Hypothalamic obesity after treatment for craniopharyngioma: The importance of the home environment

Ruud W.H. Meijneke, Antoinette Y.N. Schouten-Van Meeteren, Nienke Y. De Boer, Suzanne Van Zundert, Paul A.S. Van Trotsenburg, Femke Stoelinga, Hanneke M. Van Santen

Research output: Contribution to journalArticlepeer-review

15 Citations (Scopus)

Abstract

Hypothalamic obesity after treatment for craniopharyngioma is a well-recognized, severe problem. Treatment of hypothalamic obesity is difficult and often frustrating for the patient, the parents and the professional care-giver. Because hypothalamic obesity is caused by an underlying medical disorder, it is often assumed that regular diet and exercise are not beneficial to reduce the extraordinarily high body mass index, and in fact, lifestyle interventions have been shown to be insufficient in case of extreme hypothalamic obesity. Nevertheless, it is important to realize that also in this situation, informal care delivered by the family and appropriate parenting styles are required to minimize the obesity problem. We present a case in which weight gain in the home situation was considered unstoppable, and a very early mortality due to complications of the severe increasing obesity was considered inevitable. A permissive approach toward food intake became leading with rapid weight increase since a restrictive lifestyle was considered a senseless burden for the child. By admission to our hospital for a longer period of time, weight reduction was realized, and the merely permissive approach could be changed into active purposeful care by adequate information, instruction, guidance and encouragement of the affected child and her parents. This case illustrates that, although this type of obesity has a pathological origin, parental and environmental influences remain of extreme importance.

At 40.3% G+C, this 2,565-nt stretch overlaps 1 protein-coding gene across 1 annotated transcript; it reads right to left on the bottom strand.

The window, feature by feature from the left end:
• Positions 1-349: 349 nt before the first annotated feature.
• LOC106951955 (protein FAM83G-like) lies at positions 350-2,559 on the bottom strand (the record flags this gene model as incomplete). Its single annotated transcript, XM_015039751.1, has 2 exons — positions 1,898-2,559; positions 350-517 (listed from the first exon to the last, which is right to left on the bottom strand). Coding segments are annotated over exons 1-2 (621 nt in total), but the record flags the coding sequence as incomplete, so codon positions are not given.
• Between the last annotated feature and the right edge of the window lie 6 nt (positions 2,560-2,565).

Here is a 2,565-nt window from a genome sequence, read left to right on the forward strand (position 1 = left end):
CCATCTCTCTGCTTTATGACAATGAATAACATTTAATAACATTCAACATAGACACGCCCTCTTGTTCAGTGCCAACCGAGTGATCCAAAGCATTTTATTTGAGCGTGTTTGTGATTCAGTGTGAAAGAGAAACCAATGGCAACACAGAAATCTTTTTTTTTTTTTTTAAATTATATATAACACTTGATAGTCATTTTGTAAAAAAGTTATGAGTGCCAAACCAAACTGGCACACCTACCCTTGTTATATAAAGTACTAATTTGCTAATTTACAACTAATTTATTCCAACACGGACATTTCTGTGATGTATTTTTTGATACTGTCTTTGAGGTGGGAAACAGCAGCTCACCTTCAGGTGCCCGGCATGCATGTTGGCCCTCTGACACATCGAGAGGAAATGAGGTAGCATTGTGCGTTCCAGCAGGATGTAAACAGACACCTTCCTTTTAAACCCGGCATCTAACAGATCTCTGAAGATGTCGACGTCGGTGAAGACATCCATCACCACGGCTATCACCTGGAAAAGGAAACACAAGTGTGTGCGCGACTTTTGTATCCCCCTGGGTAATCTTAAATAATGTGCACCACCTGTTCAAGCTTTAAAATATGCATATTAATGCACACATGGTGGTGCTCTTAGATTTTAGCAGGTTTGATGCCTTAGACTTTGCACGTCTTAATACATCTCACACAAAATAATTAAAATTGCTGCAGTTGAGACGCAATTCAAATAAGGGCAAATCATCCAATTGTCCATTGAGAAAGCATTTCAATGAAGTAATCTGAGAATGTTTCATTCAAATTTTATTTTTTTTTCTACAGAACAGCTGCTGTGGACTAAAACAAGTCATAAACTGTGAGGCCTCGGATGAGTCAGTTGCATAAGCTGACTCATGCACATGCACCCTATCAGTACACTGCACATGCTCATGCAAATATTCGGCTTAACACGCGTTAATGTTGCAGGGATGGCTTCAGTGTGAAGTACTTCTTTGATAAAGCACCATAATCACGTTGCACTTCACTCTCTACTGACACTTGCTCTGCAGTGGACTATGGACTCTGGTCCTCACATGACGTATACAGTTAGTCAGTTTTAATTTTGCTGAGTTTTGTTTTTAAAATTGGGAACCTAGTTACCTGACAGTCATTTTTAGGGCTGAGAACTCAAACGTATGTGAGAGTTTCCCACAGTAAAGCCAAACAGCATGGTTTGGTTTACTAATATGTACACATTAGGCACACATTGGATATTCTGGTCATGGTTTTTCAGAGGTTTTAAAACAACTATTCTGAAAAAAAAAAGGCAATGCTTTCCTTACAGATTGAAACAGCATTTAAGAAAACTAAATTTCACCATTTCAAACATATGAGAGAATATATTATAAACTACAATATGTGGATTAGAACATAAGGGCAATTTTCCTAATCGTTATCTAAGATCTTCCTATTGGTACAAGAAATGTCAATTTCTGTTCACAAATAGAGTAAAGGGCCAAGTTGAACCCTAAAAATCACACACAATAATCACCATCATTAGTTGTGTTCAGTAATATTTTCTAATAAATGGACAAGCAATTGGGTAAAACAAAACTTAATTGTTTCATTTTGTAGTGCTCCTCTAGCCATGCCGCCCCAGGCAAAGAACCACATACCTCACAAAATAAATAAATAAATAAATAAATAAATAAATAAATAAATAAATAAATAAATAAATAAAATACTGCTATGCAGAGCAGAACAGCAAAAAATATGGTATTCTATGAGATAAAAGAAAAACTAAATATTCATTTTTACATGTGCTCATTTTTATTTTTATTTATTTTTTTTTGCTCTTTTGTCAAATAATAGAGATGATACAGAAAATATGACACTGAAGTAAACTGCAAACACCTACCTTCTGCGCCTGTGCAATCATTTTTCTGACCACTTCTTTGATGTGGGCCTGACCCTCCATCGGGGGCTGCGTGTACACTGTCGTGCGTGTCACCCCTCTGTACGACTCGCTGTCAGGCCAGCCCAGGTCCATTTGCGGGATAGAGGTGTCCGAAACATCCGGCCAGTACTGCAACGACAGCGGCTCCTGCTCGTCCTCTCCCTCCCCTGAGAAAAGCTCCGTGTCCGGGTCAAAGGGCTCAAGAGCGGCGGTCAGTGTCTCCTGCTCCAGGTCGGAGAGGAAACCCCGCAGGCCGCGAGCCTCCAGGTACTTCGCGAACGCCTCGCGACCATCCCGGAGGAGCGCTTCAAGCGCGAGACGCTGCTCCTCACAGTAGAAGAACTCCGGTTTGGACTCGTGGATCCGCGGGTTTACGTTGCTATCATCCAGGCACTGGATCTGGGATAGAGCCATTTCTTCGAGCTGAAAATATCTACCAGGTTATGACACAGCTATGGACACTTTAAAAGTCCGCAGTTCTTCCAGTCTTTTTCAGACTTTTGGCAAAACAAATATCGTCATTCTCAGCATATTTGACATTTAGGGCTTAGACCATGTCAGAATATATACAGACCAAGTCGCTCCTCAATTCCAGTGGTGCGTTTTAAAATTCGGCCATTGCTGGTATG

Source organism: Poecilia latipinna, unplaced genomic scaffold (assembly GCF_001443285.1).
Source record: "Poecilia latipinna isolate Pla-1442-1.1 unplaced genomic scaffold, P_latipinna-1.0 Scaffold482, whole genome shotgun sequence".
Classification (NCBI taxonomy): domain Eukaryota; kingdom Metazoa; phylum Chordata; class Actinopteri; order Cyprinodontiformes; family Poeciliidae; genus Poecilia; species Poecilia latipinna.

Original languageEnglish
Pages (from-to)59-63
Number of pages5
JournalJournal of Pediatric Endocrinology and Metabolism
Volume28
Issue number1-2
DOIs
Publication statusPublished - 1 Jan 2015
Externally publishedYes

Keywords

  • diet
  • home environment
  • hypothalamic obesity

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